NASA SBIR 2007 Solicitation
FORM B - PROPOSAL SUMMARY
||Nuclear Surface Power
||Autonomous Control of Space Nuclear Reactors
SMALL BUSINESS CONCERN (Firm Name, Mail Address, City/State/Zip, Phone)
Payload Systems, Inc.
247 Third Street
Cambridge, MA 02142 - 1129
PRINCIPAL INVESTIGATOR/PROJECT MANAGER (Name, E-mail, Mail Address, City/State/Zip, Phone)
247 Third Street
Cambridge, MA 02142 - 1129
Expected Technology Readiness Level (TRL) upon completion of contract:
2 to 3
TECHNICAL ABSTRACT (Limit 2000 characters, approximately 200 words)
Nuclear reactors to support future lunar and Mars robotic and manned missions impose new and innovative technological requirements for their control and protection instrumentation. Long duration surface missions necessitate reliable autonomous operation, and manned missions impose the added requirement of fail-safe reactor protection systems. There is a need to define an advanced instrumentation and control system for space-nuclear reactors that addresses both aspects of autonomous operation and safety. The constraints and conditions imposed on instrumentation for earth-based reactors are stringent enough to provide an excellent reference for a similar space-based system. However, these systems are typically analog-digital hybrids, and are not optimized for mass, volume, or power consumption. As a result, there is currently no earth-based reactor control system that is practical for use in space. We propose to develop a comprehensive reactor instrumentation and control system based on proven technology used at nuclear research facilities, for operation in the space environment and in particular for nuclear surface power facilities. The heritage established by these terrestrial 'reference' reactors through years of flawless operation on earth make them ideal candidates on which to base a compact, fully-digital space instrument for the control and protection of nuclear surface power systems.
POTENTIAL NASA COMMERCIAL APPLICATIONS (Limit 1500 characters, approximately 150 words)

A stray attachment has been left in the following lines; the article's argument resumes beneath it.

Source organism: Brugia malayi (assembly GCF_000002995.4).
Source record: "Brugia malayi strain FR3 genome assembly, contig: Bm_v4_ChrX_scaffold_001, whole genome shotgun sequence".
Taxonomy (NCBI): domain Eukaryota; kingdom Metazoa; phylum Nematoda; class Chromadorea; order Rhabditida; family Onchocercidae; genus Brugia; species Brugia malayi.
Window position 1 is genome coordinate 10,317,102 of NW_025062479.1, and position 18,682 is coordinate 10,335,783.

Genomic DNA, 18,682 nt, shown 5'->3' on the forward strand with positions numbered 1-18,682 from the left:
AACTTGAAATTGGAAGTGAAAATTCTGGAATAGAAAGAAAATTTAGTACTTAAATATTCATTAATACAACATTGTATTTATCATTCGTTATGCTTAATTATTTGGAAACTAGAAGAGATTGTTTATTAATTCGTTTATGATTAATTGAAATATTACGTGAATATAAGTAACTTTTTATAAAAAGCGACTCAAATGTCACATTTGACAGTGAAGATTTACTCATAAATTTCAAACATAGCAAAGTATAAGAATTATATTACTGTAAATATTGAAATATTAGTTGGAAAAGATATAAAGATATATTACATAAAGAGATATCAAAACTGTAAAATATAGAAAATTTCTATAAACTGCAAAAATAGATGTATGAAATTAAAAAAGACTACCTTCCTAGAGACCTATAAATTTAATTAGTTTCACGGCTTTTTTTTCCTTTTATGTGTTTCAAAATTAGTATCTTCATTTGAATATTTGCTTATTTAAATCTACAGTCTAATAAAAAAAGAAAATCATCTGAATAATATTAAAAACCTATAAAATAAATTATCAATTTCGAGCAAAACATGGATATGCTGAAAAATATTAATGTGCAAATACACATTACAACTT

NASA foresees numerous applications of nuclear power reactors, with anticipated power needs that might range from a few kilowatts to the megawatt level. Illustrative examples of these applications are: deep-space missions, orbiting power stations, weather stations, habitats, surface mobility for robotic & piloted rovers; excavating and mining equipment, and science payloads in general. All of these applications will require autonomous systems for control, safety and monitoring of the reactor. Space-qualified reactor instrumentation and control systems will be a useful COTS product for manufacturers of space-qualified nuclear reactors. The predicted total demand is subject to the development of space-based nuclear reactors but it is not unthinkable to forecast demand in the order of a dozen a year.
POTENTIAL NON-NASA COMMERCIAL APPLICATIONS (Limit 1500 characters, approximately 150 words)
The key likely non-NASA customers for space-based reactors will be the DoD, as part of future space-based surveillance or missile defense systems. At present, we are not aware of a planned system requiring nuclear power. However, given the energy levels, mission durations, and reliability requirements to support the DoD's mission over the next two decades, it is likely that space-nuclear reactors will be needed at some point.
With regards to ground-based applications, the concept of a fully-digital, compact, autonomous control system for reactors is very appealing. As part of our WRND effort we contacted several organizations which operate ground facilities. These included the MIT Nuclear Reactor in Cambridge MA and the RA6 nuclear reactor run by the Bariloche Atomic Center in Argentina. These organizations expressed significant interest in the benefits afforded by this type of instrumentation. It is highly likely these same organizations could benefit from the RICS proposed here.
NASA's technology taxonomy has been developed by the SBIR-STTR program to disseminate awareness of proposed and awarded R/R&D in the agency. It is a listing of over 100 technologies, sorted into broad categories, of interest to NASA.
TECHNOLOGY TAXONOMY MAPPING
Power Management and Distribution
Form Generated on 09-18-07 17:50